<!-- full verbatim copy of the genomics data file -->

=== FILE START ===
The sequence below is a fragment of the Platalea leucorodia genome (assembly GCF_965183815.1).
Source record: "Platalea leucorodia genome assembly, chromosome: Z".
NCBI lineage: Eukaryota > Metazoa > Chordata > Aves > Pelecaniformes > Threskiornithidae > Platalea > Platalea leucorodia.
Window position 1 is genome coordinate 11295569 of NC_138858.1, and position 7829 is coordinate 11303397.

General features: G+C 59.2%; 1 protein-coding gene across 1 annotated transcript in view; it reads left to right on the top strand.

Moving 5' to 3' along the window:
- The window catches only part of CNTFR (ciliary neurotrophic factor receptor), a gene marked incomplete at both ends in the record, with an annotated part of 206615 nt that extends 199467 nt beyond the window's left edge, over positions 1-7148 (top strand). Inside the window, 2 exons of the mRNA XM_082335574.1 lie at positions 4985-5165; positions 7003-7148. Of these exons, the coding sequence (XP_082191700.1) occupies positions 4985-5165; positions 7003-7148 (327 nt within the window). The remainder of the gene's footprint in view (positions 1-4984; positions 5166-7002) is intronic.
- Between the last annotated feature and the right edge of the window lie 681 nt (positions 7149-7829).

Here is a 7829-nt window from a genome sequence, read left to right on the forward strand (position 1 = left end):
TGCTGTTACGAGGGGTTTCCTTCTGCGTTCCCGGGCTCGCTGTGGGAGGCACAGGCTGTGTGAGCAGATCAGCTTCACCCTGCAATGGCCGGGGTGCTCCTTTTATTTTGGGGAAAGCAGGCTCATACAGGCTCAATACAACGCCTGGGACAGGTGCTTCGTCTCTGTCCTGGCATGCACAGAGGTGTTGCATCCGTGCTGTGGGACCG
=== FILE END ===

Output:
The sequence below is a fragment of the Platalea leucorodia genome (assembly GCF_965183815.1).
Source record: "Platalea leucorodia genome assembly, chromosome: Z".
NCBI lineage: Eukaryota > Metazoa > Chordata > Aves > Pelecaniformes > Threskiornithidae > Platalea > Platalea leucorodia.
Window position 1 is genome coordinate 11295569 of NC_138858.1, and position 7829 is coordinate 11303397.

General features: G+C 59.2%; 1 protein-coding gene across 1 annotated transcript in view; it reads left to right on the top strand.

Moving 5' to 3' along the window:
- The window catches only part of CNTFR (ciliary neurotrophic factor receptor), a gene marked incomplete at both ends in the record, with an annotated part of 206615 nt that extends 199467 nt beyond the window's left edge, over positions 1-7148 (top strand). Inside the window, 2 exons of the mRNA XM_082335574.1 lie at positions 4985-5165; positions 7003-7148. Of these exons, the coding sequence (XP_082191700.1) occupies positions 4985-5165; positions 7003-7148 (327 nt within the window). The remainder of the gene's footprint in view (positions 1-4984; positions 5166-7002) is intronic.
- Between the last annotated feature and the right edge of the window lie 681 nt (positions 7149-7829).

Here is a 7829-nt window from a genome sequence, read left to right on the forward strand (position 1 = left end):
TGCTGTTACGAGGGGTTTCCTTCTGCGTTCCCGGGCTCGCTGTGGGAGGCACAGGCTGTGTGAGCAGATCAGCTTCACCCTGCAATGGCCGGGGTGCTCCTTTTATTTTGGGGAAAGCAGGCTCATACAGGCTCAATACAACGCCTGGGACAGGTGCTTCGTCTCTGTCCTGGCATGCACAGAGGTGTTGCATCCGTGCTGTGGGACCG